Federal Changes

Significant changes are included in the recently released draft of the Federal Form 1095-C. There are new codes that indicate the type of offer made to employees. Offer codes 1L through 1S relate to health reimbursement arrangements (HRAs) to address a new rule issued pursuant to President Trump’s Executive Order No. 13813 that allows the use health reimbursement accounts (HRAs) funded by employers to reimburse employees for the cost of health insurance coverage purchased in the individual health insurance marketplace. This final rule is applicable to plans beginning in 2020.
 
Another change required to address coverage provided by HRA reimbursement of individual health care insurance is the requirement to provide monthly zip code information on Line 17. The zip code for the employee’s primary residence or primary work location should be entered each month, depending on which location determines the affordability of the coverage.
 
The employee’s age as of January 1 and the plan start month are also new additions to the Form. Employers should begin now to ensure the records for employees’ dates of birth are in good order and readily accessible.
 
There are no changes to the Form 1094-C from the prior year.
 

Take Action Now

Employers should begin now to determine their state information filing requirements. With the increased number of employees working remotely, there may be an unexpected obligation to a state based on employee’s work location. It is also important to review how smoothly the Form 1095/1094-C filing process went in prior years to determine if there is a need to make any procedural changes in advance of the year-end filing requirements. BDO can assist with determining and satisfying the ACA year-end reporting requirements.

 
Large Businesses with Gross Receipts of More Than $5 Million 
(*Average annual gross receipts for the most recent three taxable years) and government entities (other than Federal entities) (IRC Sections 6721 and 6722)
Time returns filed/furnished Not more than 30 days late 31 days late – August 1 After August 1 or Not at All Intentional Disregard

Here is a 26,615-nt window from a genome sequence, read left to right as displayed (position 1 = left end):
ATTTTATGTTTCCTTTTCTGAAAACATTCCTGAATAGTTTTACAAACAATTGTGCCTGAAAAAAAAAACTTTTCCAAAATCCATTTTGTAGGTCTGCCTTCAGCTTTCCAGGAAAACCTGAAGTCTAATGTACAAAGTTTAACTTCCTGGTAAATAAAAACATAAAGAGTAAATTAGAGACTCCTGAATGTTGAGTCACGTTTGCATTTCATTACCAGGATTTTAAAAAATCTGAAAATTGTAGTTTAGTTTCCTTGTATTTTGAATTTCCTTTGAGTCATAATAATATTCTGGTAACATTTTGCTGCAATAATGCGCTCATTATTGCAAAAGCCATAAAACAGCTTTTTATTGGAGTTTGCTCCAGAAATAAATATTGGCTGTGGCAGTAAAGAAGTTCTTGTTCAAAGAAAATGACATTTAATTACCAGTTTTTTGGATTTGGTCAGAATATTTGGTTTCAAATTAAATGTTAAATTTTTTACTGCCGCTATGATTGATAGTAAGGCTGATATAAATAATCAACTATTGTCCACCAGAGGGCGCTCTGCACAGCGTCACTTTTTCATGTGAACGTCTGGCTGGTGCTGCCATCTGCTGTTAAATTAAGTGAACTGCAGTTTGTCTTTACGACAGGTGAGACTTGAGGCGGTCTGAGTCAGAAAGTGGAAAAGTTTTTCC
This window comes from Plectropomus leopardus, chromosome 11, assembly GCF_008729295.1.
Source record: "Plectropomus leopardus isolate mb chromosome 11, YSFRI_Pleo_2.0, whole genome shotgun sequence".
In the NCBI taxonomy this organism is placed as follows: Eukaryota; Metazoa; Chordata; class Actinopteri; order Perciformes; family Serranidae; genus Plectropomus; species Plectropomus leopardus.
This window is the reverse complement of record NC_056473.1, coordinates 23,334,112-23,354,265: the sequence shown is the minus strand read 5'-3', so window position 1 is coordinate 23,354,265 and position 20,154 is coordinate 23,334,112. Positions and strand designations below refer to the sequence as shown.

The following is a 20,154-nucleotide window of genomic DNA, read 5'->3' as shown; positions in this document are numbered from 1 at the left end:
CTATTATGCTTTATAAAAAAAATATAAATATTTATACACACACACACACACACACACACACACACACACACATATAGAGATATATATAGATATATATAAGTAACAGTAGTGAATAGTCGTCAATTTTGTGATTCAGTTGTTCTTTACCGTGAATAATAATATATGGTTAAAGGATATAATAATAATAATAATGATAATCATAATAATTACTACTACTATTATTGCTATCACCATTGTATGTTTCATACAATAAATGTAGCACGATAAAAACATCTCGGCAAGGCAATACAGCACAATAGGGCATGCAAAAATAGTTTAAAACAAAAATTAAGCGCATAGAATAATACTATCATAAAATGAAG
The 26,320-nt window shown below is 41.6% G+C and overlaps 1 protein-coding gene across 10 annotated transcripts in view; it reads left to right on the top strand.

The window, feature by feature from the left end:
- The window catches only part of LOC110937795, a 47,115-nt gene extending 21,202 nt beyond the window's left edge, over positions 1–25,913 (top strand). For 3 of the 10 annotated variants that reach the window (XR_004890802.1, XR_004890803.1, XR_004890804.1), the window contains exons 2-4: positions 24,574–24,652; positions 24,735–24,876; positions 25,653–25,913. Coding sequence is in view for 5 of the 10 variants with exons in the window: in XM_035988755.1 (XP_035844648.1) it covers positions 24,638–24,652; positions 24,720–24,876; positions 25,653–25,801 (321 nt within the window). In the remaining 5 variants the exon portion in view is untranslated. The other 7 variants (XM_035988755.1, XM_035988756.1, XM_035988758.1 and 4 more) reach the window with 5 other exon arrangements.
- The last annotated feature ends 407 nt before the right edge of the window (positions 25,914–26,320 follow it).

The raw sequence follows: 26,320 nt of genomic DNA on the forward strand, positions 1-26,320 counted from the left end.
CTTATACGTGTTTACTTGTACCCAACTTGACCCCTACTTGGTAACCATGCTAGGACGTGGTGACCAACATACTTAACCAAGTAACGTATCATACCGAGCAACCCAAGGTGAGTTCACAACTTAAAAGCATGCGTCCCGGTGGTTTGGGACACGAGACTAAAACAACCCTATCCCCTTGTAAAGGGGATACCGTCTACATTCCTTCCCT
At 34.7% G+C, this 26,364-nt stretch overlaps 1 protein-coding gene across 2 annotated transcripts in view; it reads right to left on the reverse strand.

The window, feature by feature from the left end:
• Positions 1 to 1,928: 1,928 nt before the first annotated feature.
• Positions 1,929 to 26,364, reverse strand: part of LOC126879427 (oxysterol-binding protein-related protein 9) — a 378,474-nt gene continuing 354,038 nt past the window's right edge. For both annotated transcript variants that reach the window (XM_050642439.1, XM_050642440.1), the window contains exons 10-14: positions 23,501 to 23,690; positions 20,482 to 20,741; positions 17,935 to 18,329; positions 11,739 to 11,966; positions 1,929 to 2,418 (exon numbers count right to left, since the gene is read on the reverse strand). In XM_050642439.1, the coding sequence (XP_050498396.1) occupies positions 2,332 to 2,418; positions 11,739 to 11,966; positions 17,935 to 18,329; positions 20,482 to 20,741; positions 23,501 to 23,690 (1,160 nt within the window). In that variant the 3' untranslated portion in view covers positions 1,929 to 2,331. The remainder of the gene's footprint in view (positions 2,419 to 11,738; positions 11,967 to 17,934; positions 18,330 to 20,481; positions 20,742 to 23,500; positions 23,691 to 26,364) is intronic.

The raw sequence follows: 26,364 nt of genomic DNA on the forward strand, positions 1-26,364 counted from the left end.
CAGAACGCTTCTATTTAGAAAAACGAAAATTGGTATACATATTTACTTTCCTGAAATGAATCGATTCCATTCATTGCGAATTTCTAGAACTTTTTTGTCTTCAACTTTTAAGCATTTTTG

Due 01-01-2020
thru 12-31-2020
 
$50 per return or statement -      
$556,500* maximum
$110* per return or statement -
$1,669,500* maximum
$270* per return or statement -
$3,339,000* maximum
$550 per return or statement -
No limitation
Due 01-01-2019
thru 12-31-2019
 
$50 per return or statement - $545,500* maximum $100 per return or statement - $1,637,500* maximum $270* per return or statement -
$3,275,500* maximum
$540* per return or statement -
No limitation
Due 01-01-2018
thru 12-31-2018
$50 per return or statement - $536,000* maximum $100 per return or statement -
$1,609,000* maximum
$260* per return or statement -
$3,218,500* maximum
$530* per return or statement -
No limitation
Due 01-01-2017
thru 12-31-2017
$50 per return or statement - $532,000*
maximum
$100 per return or statement -
$1,596,500* maximum
$260* per return or statement -
$3,193,000* maximum
$530* per return or statement
No limitation
Due 01-01-2016
thru 12-31-2016
$50 per return or statement -
$529,500* maximum
$100 per return or statement -
$1,589,000* maximum
$260* per return or statement -
$3,178,500* maximum
$520* per return or statement -
No limitation
Due 01-01-2011
thru 12-31-2015
$30 per return or statement -
$250,000 maximum
$60 per return or statement -
$500,000 maximum
$100 per return or statement -
$1,500,000 maximum
$250 per return or statement -
No limitation































 
Small Businesses with Gross Receipts $5 Million or Less
(*Average annual gross receipts for the most recent three taxable years) (IRC Sections 6721 and 6722)
Time returns filed/furnished Not more than 30 days late 31 days late – August 1 After August 1 or Not at All Intentional Disregard
Due 01-01-2020
thru 12-31-2020
$50 per return or statement -
$194,500* maximum
$110 *per return or statement -
$556,500* maximum
$270* per return or statement -
$1,113,000* maximum
$550* per return or statement -
No limitation
Due 01-01-2019
thru 12-31-2019
$50 per return or statement -
$191,000* maximum
$100 per return or statement -
$545,500* maximum
$270* per return or statement -
$1,091,500* maximum
$540* per return or statement -
No limitation
Due 01-01-2018
thru 12-31-2018
$50 per return or statement -
$187,500* maximum
$100 per return or statement -
$536,000* maximum
$260* per return or statement -
$1,072,500* maximum
$530* per return or statement -
No limitation
Due 01-01-2017
thru 12-31-2017
$50 per return or statement -
$186,000* maximum
$100 per return or statement -
$532,000* maximum
$260* per return or statement -
$1,064,000* maximum
$530* per return or statement -
No limitation
Due 01-01-2016
thru 12-31-2016
$50 per return or statement -
$185,000* maximum
$100 per return or statement -
$529,500* maximum
$260* per return or statement -
$1,059,500* maximum
$520* per return or statement -
No limitation
Due 01-01-2011
thru 12-31-2015
$30 per return or statement -
$75,000 maximum
$60 per return or statement -
$200,000 maximum
$100 per return or statement -
$500,000 maximum
$250 per return or statement -
No limitation